Top 7 Herbs That Don’t Need Direct Sunlight

Top 7 Herbs That Don’t Need Direct Sunlight

Particularly when it comes to growing vegetables and herbs, many gardeners see shade as a curse rather than a blessing. Even though you might think that all herbs need the sun to rise, many do not. Your plant options are slightly more constrained than those of gardeners who work in full sunlight, but many edible plants, including herbs, can tolerate—and even benefit from—being in the shade.

This list of herbs that grow without direct sunlight will be helpful if you have a shaded garden or live in an apartment in the city. These low-light plants can live in the absence of light!

The best herbs that don’t require direct sunlight are listed below, along with their names:

1. Mint

Mint is used to make tea or added to salads and other dishes; there are many delicious varieties to try. This herb prefers shade, but its flavor may be less intense than when grown in the sun. Purchase small pots to plant outside in the spring or summer.

2. Dill

Dill works well in salads because of its delicate leaves and light, distinct flavor. Additionally, it is used in sauces instead of tarragon and parsley. Direct sow in the spring for summer harvests.

3. Sweet Cicely

This perennial herbaceous plant, also known as garden myrrh, sweet chervil, sweet cicely, and myrrh, is a member of the celery family. It has a sweet, anise-like flavor with celery undertones. The seeds and leaves are used to flavor desserts and baked goods.

4. Wasabi

Wasabi is a Japanese herb that belongs to the mustard family. This herb is well-known for its use in a paste (made from ground rhizomes) served with sushi. In contrast to mature green leaves, which are used in “Ohitashi,” young leaves are best for salads and sandwiches.

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We recommend you grow wasabi in a spot that is shaded from direct sunlight.

5. Chervil

The aniseed flavor of this annual herb is mild. To prevent chervil from going to seed, keep it watered and out of direct sunlight. Add finely chopped leaves to salads and dishes with chicken and fish.

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6. Lovage

Lovage is a hardy perennial with large clumps and celery-flavored leaves. The leaves can be used to make a lovage-infused oil, as well as in fish dishes and soups.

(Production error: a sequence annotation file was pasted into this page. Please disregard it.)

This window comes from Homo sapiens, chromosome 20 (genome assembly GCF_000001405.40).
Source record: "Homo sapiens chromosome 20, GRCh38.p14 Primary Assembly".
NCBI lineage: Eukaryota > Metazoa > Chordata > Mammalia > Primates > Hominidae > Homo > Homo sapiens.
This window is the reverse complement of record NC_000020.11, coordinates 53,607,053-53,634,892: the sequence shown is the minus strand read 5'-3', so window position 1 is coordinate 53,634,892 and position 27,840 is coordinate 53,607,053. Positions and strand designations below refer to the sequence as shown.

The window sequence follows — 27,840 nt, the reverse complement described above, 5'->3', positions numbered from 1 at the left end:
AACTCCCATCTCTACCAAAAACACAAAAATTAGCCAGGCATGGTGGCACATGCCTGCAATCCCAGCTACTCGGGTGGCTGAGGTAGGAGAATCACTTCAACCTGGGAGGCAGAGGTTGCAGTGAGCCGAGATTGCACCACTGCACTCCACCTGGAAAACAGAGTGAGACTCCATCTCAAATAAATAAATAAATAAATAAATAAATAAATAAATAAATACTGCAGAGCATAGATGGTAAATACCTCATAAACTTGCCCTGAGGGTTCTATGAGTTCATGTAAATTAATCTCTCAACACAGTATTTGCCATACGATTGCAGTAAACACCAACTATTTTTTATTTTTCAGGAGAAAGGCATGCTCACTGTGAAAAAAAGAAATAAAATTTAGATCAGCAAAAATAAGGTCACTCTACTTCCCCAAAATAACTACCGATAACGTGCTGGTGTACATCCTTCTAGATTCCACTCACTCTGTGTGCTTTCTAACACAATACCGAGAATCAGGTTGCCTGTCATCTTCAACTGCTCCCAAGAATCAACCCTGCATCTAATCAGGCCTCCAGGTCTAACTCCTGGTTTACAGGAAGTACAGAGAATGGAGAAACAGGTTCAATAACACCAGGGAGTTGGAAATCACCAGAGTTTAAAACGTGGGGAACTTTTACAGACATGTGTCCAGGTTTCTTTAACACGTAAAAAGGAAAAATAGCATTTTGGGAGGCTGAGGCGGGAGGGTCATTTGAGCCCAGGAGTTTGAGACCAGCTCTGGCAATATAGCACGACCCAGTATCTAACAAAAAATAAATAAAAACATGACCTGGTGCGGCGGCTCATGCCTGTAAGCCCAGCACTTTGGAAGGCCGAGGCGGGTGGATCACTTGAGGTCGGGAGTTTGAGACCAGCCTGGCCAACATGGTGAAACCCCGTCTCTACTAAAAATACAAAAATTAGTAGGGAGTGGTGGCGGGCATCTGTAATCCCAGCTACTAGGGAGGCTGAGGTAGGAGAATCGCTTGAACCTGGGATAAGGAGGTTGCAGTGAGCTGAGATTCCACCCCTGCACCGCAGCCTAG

7. Chives

Chive leaves and flowers are decorative and delicious, with a mild onion flavor. Fresh chives are ideal for various dishes, including herb butter and filled baked potatoes.

How Much Sunlight do Herbs Need?

The amount of sunlight required by herbs varies depending on the variety. However, because we grow most of them for their leaves rather than their fruits or flowers, many do not require full sun.

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Several can thrive with less than 8 hours of sunlight per day. Some will even thrive with only 4 hours of direct light.

Tips To Grow Herbs In The Shade

Low-light gardens present several unique challenges. Growing herbs in the shade require more than just planting and watering. Follow these guidelines for the best results.

  1. Don’t overwater – Herbs in the shade require less water than those in full sun, and they despise wet soil. Allow them to dry out a little more between waterings.
  2. Monitor their growth – When plants become tall and leggy, they require more light. Pinching them back regularly will keep them bushier, but you may need to relocate them to a sunnier location.
  3. Choose the suitable varieties – If you want more options than those on this list, look for types that prefer cooler weather, will bolt in hot weather and are harvested for the leaves rather than the flowers.


You can see that learning about these seven herbs that grow in the shade without getting direct sunlight is a great way to expand your knowledge of food. Each one offers something special to your garden and kitchen regarding taste and appearance.

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About Author

Bruno C.

I am a professional content writer, a pet lover, an agriculture enthusiast and an innovative thinker. I appreciate performing the research required to keep my articles relevant, current, and engaging, and I bring my industry expertise and experience to every project I tackle.

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